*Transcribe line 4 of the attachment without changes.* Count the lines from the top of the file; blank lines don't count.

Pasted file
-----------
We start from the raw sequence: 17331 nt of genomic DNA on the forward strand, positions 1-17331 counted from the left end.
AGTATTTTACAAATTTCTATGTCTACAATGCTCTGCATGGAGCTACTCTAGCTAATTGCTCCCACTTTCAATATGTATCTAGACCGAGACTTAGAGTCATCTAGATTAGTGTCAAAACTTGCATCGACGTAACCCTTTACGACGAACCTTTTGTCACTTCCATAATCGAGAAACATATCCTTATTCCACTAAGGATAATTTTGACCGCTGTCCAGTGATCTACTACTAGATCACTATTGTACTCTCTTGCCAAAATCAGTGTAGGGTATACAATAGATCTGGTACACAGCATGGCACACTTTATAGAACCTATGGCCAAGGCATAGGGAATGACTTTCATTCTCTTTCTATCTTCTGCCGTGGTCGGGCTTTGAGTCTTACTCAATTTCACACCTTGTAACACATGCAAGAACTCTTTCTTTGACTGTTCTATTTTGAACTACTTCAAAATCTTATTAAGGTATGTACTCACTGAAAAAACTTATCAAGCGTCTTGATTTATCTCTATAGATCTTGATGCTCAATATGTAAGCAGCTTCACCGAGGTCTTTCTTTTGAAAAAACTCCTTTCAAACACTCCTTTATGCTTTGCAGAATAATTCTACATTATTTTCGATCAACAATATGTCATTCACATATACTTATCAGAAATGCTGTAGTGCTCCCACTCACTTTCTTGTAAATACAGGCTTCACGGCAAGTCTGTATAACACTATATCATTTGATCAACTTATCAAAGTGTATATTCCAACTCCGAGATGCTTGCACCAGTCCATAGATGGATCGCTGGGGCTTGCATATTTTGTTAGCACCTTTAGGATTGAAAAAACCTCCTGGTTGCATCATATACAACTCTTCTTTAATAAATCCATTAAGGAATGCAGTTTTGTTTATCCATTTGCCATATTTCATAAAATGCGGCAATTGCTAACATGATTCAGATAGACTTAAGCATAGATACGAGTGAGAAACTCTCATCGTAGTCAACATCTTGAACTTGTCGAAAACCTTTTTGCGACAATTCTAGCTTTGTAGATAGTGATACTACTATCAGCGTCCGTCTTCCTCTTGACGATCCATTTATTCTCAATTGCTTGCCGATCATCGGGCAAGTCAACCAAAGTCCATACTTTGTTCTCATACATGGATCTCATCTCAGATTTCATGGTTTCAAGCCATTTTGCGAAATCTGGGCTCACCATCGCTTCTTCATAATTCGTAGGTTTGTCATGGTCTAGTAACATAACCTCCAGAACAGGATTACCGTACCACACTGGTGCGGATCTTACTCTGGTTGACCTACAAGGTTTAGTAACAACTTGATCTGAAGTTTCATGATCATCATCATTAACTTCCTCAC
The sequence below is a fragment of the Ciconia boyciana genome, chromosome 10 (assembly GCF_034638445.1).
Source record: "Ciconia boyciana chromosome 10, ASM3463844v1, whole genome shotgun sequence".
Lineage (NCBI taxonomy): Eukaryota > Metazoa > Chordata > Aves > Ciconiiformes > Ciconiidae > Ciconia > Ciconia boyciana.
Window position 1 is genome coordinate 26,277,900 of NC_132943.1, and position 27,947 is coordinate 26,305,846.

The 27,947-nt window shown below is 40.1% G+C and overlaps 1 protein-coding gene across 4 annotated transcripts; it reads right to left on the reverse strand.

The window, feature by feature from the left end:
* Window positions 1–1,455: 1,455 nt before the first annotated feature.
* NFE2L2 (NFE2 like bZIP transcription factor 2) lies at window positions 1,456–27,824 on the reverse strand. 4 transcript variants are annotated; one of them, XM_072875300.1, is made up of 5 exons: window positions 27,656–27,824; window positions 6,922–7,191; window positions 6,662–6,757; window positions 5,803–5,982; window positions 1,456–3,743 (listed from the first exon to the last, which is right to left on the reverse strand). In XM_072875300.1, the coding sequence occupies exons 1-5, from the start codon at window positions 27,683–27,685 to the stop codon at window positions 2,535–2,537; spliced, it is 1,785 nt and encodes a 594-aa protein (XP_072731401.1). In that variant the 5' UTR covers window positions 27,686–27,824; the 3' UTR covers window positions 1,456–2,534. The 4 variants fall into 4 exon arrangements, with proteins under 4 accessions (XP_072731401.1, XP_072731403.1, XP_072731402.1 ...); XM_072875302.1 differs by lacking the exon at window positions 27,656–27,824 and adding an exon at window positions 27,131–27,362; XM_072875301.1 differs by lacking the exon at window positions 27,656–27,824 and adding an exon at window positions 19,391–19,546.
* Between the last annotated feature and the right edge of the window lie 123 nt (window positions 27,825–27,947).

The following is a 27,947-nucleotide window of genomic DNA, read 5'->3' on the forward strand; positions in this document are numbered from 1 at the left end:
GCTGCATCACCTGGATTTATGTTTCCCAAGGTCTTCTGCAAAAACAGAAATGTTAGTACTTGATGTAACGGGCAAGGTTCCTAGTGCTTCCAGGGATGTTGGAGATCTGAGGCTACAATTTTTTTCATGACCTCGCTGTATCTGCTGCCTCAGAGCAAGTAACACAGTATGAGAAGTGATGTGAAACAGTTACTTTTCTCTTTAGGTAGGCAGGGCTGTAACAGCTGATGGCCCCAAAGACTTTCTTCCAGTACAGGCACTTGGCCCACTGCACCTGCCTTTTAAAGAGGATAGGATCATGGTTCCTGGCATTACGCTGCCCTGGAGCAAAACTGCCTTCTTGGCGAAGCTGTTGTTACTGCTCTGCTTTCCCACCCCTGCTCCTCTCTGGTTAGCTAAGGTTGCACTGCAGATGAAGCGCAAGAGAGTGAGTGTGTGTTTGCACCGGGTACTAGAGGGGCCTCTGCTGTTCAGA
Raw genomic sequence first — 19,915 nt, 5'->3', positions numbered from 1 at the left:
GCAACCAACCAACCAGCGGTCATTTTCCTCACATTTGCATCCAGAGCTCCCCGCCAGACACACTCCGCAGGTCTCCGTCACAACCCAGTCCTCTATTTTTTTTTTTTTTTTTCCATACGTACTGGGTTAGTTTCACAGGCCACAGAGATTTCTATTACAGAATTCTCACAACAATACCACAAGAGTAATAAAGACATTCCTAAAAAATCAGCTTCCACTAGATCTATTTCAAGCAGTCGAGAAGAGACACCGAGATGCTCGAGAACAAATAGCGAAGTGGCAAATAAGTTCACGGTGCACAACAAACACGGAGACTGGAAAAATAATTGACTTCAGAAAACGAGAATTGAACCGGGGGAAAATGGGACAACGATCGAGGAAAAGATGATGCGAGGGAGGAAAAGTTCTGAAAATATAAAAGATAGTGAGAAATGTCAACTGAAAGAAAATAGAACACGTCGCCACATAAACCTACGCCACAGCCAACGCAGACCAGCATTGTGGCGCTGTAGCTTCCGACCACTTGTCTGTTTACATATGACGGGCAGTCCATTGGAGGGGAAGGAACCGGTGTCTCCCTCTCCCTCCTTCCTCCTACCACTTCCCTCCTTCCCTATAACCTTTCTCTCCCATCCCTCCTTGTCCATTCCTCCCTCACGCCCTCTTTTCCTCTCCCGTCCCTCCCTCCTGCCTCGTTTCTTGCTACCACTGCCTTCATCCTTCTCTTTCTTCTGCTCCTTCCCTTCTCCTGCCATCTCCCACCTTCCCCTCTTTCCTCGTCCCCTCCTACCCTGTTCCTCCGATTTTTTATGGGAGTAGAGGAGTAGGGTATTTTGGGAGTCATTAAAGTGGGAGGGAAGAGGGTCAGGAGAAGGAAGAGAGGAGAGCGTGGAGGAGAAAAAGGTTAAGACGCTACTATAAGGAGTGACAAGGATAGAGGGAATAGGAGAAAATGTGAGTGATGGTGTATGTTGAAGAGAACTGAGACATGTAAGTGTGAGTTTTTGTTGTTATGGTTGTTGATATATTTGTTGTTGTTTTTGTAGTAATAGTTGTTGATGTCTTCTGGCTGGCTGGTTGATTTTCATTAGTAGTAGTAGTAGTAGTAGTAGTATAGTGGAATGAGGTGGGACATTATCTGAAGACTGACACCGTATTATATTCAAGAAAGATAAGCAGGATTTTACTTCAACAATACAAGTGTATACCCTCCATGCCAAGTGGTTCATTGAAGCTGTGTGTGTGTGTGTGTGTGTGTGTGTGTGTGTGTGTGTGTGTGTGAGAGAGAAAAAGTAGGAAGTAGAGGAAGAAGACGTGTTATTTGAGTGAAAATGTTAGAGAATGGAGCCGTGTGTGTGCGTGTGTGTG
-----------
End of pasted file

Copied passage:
Source record: "Ciconia boyciana chromosome 10, ASM3463844v1, whole genome shotgun sequence".